The atx, eatx, ssi eeb servers are all made to work in many cases. These are all custom designs made for custom cases. 2600Wt and the SM look to have mobos that accept PSUs directly without pdb's.
 
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T_Minus

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Good luck! As @Patrick said I would buy the chassis ready to drop in your board into if you can, save you a lot of time and headache and ultimately money down the road from having to piece together the backplanes, chassis, etc...

Either way please post the build :)
 
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AJXCR

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Tig weld and server makes me nervouser

The atx, eatx, ssi eeb servers are all made to work in many cases. These are all custom designs made for custom cases. 2600Wt and the SM look to have mobos that accept PSUs directly without pdb's.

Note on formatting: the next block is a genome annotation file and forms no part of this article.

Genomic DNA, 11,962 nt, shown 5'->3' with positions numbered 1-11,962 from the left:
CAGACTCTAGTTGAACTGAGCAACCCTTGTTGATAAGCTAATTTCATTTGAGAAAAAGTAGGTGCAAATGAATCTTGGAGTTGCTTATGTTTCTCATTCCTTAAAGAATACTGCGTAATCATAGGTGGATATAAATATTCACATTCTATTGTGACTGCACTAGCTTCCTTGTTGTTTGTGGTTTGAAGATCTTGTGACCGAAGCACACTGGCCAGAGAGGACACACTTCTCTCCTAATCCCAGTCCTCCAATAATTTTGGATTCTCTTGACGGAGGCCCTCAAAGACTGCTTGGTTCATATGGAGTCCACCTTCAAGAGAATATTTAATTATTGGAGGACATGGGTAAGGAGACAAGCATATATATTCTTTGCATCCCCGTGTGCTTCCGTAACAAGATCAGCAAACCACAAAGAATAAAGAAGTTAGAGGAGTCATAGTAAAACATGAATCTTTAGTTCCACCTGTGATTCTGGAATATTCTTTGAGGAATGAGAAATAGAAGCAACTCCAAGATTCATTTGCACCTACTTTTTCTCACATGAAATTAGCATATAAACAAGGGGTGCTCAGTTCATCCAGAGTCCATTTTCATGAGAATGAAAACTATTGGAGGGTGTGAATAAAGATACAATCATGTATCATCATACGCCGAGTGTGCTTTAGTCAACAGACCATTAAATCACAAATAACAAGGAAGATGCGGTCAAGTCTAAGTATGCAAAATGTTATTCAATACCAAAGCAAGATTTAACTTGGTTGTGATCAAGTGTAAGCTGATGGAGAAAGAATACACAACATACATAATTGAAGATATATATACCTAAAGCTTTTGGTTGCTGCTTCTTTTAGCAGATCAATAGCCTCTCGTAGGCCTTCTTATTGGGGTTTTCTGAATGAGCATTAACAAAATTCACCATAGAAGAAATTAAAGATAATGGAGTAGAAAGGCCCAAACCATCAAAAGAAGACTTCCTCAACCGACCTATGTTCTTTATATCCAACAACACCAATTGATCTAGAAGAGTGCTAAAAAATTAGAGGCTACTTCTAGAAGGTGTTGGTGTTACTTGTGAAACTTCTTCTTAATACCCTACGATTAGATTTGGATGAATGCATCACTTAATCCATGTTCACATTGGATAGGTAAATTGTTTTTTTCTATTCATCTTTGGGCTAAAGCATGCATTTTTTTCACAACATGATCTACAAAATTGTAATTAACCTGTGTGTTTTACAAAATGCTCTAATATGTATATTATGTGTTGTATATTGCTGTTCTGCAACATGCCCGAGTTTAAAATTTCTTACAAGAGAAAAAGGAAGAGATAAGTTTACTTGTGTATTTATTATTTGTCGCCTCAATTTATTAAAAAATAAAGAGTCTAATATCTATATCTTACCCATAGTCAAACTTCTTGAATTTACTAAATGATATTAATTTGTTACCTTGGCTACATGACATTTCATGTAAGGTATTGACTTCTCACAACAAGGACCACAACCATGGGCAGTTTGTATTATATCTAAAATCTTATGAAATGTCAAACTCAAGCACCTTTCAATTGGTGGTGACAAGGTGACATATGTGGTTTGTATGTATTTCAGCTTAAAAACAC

Understood... I finished putting together a 2600WT 2 days ago.


That being said, one of our pipeline certified welders can literally cut a soda can in half and weld it bad together using TIG.

This would obviously be on a bare chassis (which is just metal) and would be more to get the caddy recepticle configuration right when moving from 4 rows of horizontal 3.5" trays to two rows of vertical 2.5" trays.

We weld on machines that have highly complex $100k+ PLC systems implemented all of the time. There are simply precautions that must be taken. No big deal
 
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AJXCR

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Good luck! As @Patrick said I would buy the chassis ready to drop in your board into if you can, save you a lot of time and headache and ultimately money down the road from having to piece together the backplanes, chassis, etc...